By Amruta Khandekar (Reuters) -The S&P 500 and the Dow fell on Tuesday, with investors fretting about the possibility of a recession as central banks across the world take aggressive actions to stem a surge in inflation. U.S. stocks have been under relentless selling pressure this year, with the benchmark S&P 500 index recording its […]
S&P 500, Dow slip as recession fears mount
By Amruta Khandekar
(Reuters) -The S&P 500 and the Dow fell on Tuesday, with investors fretting about the possibility of a recession as central banks across the world take aggressive actions to stem a surge in inflation.
U.S. stocks have been under relentless selling pressure this year, with the benchmark S&P 500 index recording its steepest first-half percentage drop since 1970, as the Federal Reserve moves away from easy-money policy by raising borrowing costs.
Investors are now waiting for minutes from the Fed’s meeting in June on Wednesday as they brace for another 75-basis-point rate hike at the end of the month.
Traders are also keeping a watch on economic data, including a U.S. payrolls report expected on Friday, and company commentaries for signs of peaking inflation and cooling economic growth, as regular trading commenced after a long weekend and with the earnings season around the corner.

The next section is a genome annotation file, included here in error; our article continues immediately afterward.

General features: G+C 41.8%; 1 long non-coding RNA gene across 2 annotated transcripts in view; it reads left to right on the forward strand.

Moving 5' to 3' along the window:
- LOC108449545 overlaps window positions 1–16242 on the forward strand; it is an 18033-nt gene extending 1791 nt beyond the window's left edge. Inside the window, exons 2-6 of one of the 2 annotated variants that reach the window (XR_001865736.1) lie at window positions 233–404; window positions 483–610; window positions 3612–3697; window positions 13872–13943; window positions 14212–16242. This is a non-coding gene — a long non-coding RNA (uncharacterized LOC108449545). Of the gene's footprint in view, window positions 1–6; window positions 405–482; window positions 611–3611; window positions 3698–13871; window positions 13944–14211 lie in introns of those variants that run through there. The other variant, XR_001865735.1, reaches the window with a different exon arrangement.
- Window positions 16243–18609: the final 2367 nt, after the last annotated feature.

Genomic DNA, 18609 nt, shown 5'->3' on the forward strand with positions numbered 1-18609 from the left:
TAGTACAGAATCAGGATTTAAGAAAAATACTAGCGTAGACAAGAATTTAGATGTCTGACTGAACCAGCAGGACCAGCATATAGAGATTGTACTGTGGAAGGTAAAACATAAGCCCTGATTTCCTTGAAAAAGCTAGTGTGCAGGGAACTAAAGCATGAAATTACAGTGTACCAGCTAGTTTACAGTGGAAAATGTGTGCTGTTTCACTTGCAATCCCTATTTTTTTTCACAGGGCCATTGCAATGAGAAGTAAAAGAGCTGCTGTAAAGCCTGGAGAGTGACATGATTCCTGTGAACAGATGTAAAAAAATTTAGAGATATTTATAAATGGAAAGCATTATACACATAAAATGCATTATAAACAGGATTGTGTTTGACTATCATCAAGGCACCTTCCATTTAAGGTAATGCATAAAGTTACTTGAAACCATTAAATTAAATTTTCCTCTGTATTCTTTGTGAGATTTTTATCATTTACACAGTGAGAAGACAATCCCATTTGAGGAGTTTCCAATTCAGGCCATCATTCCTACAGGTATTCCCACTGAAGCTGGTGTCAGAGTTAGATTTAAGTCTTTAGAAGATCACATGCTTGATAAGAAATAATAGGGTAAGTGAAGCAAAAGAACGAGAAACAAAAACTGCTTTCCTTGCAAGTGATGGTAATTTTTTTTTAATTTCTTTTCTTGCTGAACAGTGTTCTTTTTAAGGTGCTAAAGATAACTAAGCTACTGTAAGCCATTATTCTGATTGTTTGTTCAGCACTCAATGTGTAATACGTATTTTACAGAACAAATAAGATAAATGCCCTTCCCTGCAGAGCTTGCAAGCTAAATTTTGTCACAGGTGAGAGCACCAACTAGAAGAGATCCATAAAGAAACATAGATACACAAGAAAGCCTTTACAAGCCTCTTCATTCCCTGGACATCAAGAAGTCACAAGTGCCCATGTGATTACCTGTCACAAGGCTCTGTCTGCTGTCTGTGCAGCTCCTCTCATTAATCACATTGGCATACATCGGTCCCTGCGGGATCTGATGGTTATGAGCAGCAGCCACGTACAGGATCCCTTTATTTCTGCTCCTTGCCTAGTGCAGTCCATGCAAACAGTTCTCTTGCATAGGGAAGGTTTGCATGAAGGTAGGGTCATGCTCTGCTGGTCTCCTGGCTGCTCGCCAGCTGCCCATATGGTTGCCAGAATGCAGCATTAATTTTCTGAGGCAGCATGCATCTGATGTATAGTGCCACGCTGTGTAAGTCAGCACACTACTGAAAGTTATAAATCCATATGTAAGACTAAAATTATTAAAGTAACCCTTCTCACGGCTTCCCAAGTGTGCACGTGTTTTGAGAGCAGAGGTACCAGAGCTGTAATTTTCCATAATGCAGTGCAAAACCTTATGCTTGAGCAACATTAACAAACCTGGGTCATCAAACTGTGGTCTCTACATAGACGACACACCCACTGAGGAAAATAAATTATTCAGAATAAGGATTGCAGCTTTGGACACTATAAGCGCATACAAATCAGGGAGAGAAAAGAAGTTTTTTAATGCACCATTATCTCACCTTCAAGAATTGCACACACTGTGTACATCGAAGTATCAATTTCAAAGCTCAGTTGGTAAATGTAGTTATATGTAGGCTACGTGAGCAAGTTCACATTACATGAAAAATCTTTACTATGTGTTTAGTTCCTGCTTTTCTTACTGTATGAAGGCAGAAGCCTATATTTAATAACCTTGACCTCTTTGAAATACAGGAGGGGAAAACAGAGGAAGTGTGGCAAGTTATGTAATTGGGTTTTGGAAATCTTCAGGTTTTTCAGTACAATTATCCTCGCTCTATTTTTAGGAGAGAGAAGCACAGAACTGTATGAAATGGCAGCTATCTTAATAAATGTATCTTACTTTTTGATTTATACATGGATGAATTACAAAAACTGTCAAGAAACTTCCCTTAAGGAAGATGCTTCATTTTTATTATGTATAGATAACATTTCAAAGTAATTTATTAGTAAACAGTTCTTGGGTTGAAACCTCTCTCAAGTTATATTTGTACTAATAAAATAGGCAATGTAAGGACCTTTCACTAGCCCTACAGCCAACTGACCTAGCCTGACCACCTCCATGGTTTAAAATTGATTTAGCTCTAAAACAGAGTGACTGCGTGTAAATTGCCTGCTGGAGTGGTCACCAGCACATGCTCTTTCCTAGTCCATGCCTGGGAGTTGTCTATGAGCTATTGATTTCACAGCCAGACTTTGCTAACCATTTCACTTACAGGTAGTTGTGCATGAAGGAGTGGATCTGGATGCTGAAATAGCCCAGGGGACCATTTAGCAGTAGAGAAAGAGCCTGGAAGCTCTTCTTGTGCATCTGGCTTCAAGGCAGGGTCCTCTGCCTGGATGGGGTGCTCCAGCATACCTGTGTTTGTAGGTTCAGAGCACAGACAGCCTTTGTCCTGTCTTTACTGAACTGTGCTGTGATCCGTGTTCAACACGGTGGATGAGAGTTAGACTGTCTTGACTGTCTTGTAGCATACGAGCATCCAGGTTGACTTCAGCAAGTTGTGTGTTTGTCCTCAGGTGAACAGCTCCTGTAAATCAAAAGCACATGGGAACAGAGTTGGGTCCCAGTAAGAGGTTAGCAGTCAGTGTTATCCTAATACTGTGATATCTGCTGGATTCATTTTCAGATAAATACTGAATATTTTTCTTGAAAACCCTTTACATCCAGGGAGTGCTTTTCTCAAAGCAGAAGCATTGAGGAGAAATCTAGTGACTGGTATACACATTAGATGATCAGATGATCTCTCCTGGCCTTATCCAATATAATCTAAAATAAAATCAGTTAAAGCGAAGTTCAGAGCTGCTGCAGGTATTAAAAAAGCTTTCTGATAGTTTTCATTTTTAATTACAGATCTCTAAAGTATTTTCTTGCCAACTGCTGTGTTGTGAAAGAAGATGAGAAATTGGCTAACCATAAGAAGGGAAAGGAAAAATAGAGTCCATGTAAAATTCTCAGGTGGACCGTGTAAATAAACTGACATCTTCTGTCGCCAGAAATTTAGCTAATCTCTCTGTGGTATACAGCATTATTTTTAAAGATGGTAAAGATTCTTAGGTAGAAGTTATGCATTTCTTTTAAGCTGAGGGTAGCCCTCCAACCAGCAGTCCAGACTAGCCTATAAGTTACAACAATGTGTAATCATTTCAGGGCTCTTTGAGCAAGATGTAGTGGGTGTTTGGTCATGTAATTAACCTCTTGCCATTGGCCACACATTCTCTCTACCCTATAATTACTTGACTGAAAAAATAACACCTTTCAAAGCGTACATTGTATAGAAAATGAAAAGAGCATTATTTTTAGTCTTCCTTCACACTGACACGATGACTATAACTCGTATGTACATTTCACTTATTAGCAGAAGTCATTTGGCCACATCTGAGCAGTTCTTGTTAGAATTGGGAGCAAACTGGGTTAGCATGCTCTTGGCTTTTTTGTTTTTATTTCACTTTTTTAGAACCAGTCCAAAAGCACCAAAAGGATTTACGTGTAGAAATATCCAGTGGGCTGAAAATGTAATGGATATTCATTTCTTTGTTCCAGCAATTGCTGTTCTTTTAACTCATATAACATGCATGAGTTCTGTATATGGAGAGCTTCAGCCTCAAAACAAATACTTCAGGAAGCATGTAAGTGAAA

“Recession concerns are dominating the market,” said Sam Stovall, chief investment strategist at CFRA.
“The real question is if the economy is slowing, then by how much will second-quarter earnings or guidance disappoint. People are waiting until they get some news that could serve as a catalyst.”
Data showed new orders for U.S.-manufactured goods increased more than expected in May, showing demand for products remains strong even as the Fed seeks to cool the economy.
Separately, business growth across the euro zone slowed further in June and European natural gas prices surged again, reigniting worries of a recession in the bloc.
“Earnings projections were being artificially held up. Over the next two weeks, everyone is going to start lowering estimates and we expect to see a significant amount of volatility,” said Dan Genter, chief executive of Genter Capital Management.
Benchmark U.S. Treasury yields tumbled on Tuesday and a key part of the yield curve inverted for the first time in three weeks as economic growth concerns dented risk appetite and increased demand for the safe haven U.S. debt.
Bank stocks, which are sensitive to economic outlook, tumbled. The S&P 500 banks index dropped 2.1%, more than the financial sector’s 1.9% fall.
Energy stocks hit five-month lows as recession fears darkened the outlook for oil demand. The materials sector was at a near 1-1/5-year low as a slump in metal prices hit mining shares. [O/R] [MET/L]
At 12:23 p.m. ET, the Dow Jones Industrial Average was down 492.96 points, or 1.59%, at 30,604.30, the S&P 500 was down 45.90 points, or 1.20%, at 3,779.43.
The Nasdaq Composite was up 10.47 points, or 0.09%, at 11,138.31, paring early losses.
Shares of Warner Bros Discovery Inc dropped 1.5% after reports of the media and streaming firm’s unit, HBO Max, halting production of original shows in Europe.
Declining issues outnumbered advancers for a 2.97-to-1 ratio on the NYSE and a 1.31-to-1 ratio on the Nasdaq.
The S&P index recorded one new 52-week high and 51 new lows, while the Nasdaq recorded 10 new highs and 280 new lows.
(Reporting by Amruta Khandekar and Shreyashi Sanyal in Bengaluru; Editing by Anil D’Silva and Shounak Dasgupta)